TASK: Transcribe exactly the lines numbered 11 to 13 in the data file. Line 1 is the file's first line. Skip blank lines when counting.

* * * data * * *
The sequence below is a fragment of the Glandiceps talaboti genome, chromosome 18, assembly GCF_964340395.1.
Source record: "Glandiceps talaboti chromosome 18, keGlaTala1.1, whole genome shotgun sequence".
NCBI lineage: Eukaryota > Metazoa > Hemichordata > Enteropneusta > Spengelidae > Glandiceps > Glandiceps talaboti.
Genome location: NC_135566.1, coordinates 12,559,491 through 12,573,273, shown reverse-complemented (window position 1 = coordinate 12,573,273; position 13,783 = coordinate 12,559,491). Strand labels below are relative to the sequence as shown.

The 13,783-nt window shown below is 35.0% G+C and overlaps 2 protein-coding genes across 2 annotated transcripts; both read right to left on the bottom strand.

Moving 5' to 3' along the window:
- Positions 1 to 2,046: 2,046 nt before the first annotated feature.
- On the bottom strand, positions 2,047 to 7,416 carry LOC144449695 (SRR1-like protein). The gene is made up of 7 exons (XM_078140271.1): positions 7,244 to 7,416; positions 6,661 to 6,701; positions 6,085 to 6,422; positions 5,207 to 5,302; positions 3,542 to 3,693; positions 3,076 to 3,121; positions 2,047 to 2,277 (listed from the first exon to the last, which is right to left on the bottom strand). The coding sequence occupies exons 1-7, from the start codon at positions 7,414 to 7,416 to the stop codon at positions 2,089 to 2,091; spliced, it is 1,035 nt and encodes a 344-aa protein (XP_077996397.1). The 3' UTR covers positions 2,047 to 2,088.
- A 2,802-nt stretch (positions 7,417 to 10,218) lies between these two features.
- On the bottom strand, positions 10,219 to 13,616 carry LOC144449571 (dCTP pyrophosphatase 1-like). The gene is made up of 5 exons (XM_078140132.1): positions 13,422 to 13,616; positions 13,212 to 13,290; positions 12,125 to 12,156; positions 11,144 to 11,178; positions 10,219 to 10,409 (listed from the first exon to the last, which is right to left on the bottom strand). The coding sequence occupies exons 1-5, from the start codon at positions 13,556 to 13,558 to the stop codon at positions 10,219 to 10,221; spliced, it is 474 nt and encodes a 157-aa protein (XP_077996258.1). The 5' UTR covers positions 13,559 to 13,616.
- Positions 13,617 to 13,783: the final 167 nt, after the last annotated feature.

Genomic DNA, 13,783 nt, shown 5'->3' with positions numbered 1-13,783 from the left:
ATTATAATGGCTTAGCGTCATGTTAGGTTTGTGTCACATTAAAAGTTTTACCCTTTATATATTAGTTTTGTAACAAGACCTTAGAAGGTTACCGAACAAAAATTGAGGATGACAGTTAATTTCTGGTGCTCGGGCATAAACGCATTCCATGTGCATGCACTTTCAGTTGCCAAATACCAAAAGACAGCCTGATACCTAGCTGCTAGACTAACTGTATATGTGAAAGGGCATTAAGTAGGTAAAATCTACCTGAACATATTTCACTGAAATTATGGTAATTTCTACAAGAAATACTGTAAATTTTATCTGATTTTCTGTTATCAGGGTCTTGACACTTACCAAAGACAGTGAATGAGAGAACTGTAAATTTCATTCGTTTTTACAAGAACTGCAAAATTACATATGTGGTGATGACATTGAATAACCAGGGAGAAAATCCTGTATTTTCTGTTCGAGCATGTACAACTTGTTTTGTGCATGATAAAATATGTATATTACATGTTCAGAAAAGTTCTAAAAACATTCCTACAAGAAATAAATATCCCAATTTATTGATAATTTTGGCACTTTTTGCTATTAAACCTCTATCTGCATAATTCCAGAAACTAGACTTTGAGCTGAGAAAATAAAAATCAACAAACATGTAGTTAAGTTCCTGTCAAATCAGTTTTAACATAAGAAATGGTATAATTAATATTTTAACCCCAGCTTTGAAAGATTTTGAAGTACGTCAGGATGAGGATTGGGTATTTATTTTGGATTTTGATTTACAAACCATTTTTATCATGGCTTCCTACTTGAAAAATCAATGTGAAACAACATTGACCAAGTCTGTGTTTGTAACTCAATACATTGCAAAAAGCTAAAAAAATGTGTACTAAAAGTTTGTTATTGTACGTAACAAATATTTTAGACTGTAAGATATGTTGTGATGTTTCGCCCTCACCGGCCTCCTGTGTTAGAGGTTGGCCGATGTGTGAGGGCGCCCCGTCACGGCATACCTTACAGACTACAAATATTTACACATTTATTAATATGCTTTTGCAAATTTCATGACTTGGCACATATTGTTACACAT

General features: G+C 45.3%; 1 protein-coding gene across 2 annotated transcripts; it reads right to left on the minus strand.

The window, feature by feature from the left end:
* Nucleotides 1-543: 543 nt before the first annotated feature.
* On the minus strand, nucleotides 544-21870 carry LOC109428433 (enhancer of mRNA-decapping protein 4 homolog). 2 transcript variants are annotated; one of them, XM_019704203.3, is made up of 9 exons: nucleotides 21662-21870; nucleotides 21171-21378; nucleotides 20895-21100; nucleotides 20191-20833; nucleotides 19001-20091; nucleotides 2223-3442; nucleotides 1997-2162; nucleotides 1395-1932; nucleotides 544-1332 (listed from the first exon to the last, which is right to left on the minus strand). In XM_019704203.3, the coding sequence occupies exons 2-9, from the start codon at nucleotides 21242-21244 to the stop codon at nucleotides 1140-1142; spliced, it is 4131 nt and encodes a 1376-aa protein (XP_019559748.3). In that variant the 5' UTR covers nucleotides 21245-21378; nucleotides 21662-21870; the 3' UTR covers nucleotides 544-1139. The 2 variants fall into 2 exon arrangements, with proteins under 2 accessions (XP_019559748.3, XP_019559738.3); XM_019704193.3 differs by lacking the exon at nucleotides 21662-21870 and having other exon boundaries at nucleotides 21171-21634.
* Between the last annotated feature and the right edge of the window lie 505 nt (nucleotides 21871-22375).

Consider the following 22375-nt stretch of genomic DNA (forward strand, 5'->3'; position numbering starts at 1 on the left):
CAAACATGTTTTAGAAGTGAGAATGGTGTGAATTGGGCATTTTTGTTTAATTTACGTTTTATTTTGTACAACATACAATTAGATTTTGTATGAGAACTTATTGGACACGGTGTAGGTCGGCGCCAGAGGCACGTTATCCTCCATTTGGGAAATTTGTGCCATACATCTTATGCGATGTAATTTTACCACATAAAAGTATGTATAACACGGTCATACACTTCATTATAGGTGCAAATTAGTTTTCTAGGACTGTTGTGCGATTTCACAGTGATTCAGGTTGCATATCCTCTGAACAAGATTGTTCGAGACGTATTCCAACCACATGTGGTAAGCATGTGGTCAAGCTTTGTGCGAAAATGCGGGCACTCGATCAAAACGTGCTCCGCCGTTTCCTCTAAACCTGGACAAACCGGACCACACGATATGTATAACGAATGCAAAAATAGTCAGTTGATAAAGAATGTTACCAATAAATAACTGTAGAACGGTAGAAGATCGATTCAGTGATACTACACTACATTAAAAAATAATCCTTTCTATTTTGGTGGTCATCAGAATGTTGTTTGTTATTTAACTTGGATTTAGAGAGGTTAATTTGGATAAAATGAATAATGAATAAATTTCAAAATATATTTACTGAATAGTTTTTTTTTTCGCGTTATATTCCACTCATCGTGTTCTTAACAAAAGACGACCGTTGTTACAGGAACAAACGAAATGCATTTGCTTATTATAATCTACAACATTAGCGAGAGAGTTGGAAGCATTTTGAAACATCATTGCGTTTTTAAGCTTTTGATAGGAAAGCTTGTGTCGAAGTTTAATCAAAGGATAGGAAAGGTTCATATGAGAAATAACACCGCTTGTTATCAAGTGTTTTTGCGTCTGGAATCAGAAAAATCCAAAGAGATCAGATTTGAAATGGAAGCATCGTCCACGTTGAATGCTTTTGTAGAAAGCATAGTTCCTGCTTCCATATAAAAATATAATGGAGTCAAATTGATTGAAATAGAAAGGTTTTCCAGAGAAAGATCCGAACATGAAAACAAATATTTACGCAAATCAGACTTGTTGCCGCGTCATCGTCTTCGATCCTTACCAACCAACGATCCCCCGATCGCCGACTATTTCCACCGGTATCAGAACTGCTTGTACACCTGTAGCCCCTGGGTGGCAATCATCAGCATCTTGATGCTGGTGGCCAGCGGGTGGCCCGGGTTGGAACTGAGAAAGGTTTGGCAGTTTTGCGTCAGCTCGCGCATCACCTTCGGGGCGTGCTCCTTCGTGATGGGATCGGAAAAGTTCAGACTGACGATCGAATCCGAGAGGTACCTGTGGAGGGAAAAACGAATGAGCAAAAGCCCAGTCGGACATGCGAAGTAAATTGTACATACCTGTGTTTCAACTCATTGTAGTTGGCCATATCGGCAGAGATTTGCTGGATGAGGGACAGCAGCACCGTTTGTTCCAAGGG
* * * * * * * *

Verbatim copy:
- Positions 13,617 to 13,783: the final 167 nt, after the last annotated feature.

Genomic DNA, 13,783 nt, shown 5'->3' with positions numbered 1-13,783 from the left:
ATTATAATGGCTTAGCGTCATGTTAGGTTTGTGTCACATTAAAAGTTTTACCCTTTATATATTAGTTTTGTAACAAGACCTTAGAAGGTTACCGAACAAAAATTGAGGATGACAGTTAATTTCTGGTGCTCGGGCATAAACGCATTCCATGTGCATGCACTTTCAGTTGCCAAATACCAAAAGACAGCCTGATACCTAGCTGCTAGACTAACTGTATATGTGAAAGGGCATTAAGTAGGTAAAATCTACCTGAACATATTTCACTGAAATTATGGTAATTTCTACAAGAAATACTGTAAATTTTATCTGATTTTCTGTTATCAGGGTCTTGACACTTACCAAAGACAGTGAATGAGAGAACTGTAAATTTCATTCGTTTTTACAAGAACTGCAAAATTACATATGTGGTGATGACATTGAATAACCAGGGAGAAAATCCTGTATTTTCTGTTCGAGCATGTACAACTTGTTTTGTGCATGATAAAATATGTATATTACATGTTCAGAAAAGTTCTAAAAACATTCCTACAAGAAATAAATATCCCAATTTATTGATAATTTTGGCACTTTTTGCTATTAAACCTCTATCTGCATAATTCCAGAAACTAGACTTTGAGCTGAGAAAATAAAAATCAACAAACATGTAGTTAAGTTCCTGTCAAATCAGTTTTAACATAAGAAATGGTATAATTAATATTTTAACCCCAGCTTTGAAAGATTTTGAAGTACGTCAGGATGAGGATTGGGTATTTATTTTGGATTTTGATTTACAAACCATTTTTATCATGGCTTCCTACTTGAAAAATCAATGTGAAACAACATTGACCAAGTCTGTGTTTGTAACTCAATACATTGCAAAAAGCTAAAAAAATGTGTACTAAAAGTTTGTTATTGTACGTAACAAATATTTTAGACTGTAAGATATGTTGTGATGTTTCGCCCTCACCGGCCTCCTGTGTTAGAGGTTGGCCGATGTGTGAGGGCGCCCCGTCACGGCATACCTTACAGACTACAAATATTTACACATTTATTAATATGCTTTTGCAAATTTCATGACTTGGCACATATTGTTACACAT